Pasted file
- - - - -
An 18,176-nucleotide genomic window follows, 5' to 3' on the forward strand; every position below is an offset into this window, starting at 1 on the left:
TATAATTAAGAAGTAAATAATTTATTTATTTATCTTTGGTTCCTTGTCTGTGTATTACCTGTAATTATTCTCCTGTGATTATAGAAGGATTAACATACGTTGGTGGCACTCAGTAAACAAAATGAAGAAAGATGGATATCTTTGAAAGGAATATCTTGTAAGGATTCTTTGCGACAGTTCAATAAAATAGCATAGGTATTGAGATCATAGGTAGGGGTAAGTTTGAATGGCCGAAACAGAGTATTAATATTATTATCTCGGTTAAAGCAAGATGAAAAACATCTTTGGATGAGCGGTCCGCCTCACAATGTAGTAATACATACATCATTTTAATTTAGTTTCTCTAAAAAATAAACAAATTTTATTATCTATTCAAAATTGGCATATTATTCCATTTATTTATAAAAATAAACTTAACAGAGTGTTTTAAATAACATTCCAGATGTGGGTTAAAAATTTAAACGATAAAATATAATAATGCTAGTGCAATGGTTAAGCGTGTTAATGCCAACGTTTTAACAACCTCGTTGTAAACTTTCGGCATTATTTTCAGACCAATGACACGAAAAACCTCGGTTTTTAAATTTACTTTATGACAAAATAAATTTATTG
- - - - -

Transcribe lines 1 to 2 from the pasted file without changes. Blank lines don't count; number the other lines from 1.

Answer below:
An 18,176-nucleotide genomic window follows, 5' to 3' on the forward strand; every position below is an offset into this window, starting at 1 on the left:
TATAATTAAGAAGTAAATAATTTATTTATTTATCTTTGGTTCCTTGTCTGTGTATTACCTGTAATTATTCTCCTGTGATTATAGAAGGATTAACATACGTTGGTGGCACTCAGTAAACAAAATGAAGAAAGATGGATATCTTTGAAAGGAATATCTTGTAAGGATTCTTTGCGACAGTTCAATAAAATAGCATAGGTATTGAGATCATAGGTAGGGGTAAGTTTGAATGGCCGAAACAGAGTATTAATATTATTATCTCGGTTAAAGCAAGATGAAAAACATCTTTGGATGAGCGGTCCGCCTCACAATGTAGTAATACATACATCATTTTAATTTAGTTTCTCTAAAAAATAAACAAATTTTATTATCTATTCAAAATTGGCATATTATTCCATTTATTTATAAAAATAAACTTAACAGAGTGTTTTAAATAACATTCCAGATGTGGGTTAAAAATTTAAACGATAAAATATAATAATGCTAGTGCAATGGTTAAGCGTGTTAATGCCAACGTTTTAACAACCTCGTTGTAAACTTTCGGCATTATTTTCAGACCAATGACACGAAAAACCTCGGTTTTTAAATTTACTTTATGACAAAATAAATTTATTG